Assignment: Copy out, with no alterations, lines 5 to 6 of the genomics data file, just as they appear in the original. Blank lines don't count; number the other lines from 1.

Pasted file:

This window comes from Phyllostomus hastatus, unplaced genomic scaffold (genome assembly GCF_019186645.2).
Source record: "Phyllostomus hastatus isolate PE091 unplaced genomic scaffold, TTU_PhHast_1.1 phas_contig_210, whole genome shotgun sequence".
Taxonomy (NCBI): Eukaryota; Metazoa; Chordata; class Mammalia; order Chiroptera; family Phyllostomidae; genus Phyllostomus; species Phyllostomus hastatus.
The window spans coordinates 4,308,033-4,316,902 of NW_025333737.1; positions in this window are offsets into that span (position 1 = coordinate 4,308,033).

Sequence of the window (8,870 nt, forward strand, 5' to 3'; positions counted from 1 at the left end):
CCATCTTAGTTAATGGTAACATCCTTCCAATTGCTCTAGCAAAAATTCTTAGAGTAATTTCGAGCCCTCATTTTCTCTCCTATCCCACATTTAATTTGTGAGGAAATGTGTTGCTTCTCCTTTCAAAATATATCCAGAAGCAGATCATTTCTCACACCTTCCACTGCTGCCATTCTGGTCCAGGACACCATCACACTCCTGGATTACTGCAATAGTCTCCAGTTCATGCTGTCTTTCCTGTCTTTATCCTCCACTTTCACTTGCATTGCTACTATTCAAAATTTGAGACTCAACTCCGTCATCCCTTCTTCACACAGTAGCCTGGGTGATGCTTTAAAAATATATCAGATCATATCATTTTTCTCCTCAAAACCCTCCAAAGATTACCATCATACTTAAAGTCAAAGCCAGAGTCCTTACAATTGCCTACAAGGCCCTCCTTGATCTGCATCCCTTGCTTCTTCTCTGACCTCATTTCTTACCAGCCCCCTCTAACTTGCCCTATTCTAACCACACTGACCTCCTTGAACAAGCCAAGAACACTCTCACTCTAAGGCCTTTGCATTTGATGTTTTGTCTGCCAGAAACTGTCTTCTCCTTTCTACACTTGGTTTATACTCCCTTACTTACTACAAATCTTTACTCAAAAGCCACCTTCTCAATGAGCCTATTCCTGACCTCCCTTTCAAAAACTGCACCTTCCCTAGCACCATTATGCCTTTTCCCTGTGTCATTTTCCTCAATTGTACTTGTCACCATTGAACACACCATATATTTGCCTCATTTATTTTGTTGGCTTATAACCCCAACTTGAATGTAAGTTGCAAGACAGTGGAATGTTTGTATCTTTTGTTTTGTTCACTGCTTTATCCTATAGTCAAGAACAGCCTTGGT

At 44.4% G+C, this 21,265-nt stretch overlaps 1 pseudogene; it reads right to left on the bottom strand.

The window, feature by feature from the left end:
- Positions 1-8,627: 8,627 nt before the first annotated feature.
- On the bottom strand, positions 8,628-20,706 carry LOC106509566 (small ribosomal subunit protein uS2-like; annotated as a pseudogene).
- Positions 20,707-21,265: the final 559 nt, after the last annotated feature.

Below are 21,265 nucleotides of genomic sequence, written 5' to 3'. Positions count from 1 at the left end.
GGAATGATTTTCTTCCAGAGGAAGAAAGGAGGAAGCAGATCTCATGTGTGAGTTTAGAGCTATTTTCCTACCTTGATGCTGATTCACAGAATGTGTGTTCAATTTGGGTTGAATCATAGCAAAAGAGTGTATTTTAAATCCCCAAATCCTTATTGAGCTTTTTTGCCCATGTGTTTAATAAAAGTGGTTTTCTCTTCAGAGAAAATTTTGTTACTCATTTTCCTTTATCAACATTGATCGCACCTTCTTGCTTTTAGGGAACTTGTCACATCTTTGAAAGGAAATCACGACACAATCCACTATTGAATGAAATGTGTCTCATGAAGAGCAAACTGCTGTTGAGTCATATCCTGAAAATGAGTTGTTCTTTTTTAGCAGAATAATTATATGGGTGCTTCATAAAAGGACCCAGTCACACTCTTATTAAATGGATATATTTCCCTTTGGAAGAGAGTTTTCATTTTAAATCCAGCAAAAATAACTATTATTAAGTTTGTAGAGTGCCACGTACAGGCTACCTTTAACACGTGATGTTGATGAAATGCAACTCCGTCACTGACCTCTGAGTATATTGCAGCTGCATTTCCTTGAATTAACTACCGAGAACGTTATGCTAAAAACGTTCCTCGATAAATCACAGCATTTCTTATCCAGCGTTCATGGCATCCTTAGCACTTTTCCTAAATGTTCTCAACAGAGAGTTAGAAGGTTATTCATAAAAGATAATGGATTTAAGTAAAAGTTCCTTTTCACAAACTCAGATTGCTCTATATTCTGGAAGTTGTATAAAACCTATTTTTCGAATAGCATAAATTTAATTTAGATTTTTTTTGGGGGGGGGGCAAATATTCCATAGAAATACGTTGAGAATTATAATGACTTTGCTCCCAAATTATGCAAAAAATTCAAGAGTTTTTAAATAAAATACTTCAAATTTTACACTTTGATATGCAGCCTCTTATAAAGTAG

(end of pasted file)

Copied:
Sequence of the window (8,870 nt, forward strand, 5' to 3'; positions counted from 1 at the left end):
CCATCTTAGTTAATGGTAACATCCTTCCAATTGCTCTAGCAAAAATTCTTAGAGTAATTTCGAGCCCTCATTTTCTCTCCTATCCCACATTTAATTTGTGAGGAAATGTGTTGCTTCTCCTTTCAAAATATATCCAGAAGCAGATCATTTCTCACACCTTCCACTGCTGCCATTCTGGTCCAGGACACCATCACACTCCTGGATTACTGCAATAGTCTCCAGTTCATGCTGTCTTTCCTGTCTTTATCCTCCACTTTCACTTGCATTGCTACTATTCAAAATTTGAGACTCAACTCCGTCATCCCTTCTTCACACAGTAGCCTGGGTGATGCTTTAAAAATATATCAGATCATATCATTTTTCTCCTCAAAACCCTCCAAAGATTACCATCATACTTAAAGTCAAAGCCAGAGTCCTTACAATTGCCTACAAGGCCCTCCTTGATCTGCATCCCTTGCTTCTTCTCTGACCTCATTTCTTACCAGCCCCCTCTAACTTGCCCTATTCTAACCACACTGACCTCCTTGAACAAGCCAAGAACACTCTCACTCTAAGGCCTTTGCATTTGATGTTTTGTCTGCCAGAAACTGTCTTCTCCTTTCTACACTTGGTTTATACTCCCTTACTTACTACAAATCTTTACTCAAAAGCCACCTTCTCAATGAGCCTATTCCTGACCTCCCTTTCAAAAACTGCACCTTCCCTAGCACCATTATGCCTTTTCCCTGTGTCATTTTCCTCAATTGTACTTGTCACCATTGAACACACCATATATTTGCCTCATTTATTTTGTTGGCTTATAACCCCAACTTGAATGTAAGTTGCAAGACAGTGGAATGTTTGTATCTTTTGTTTTGTTCACTGCTTTATCCTATAGTCAAGAACAGCCTTGGT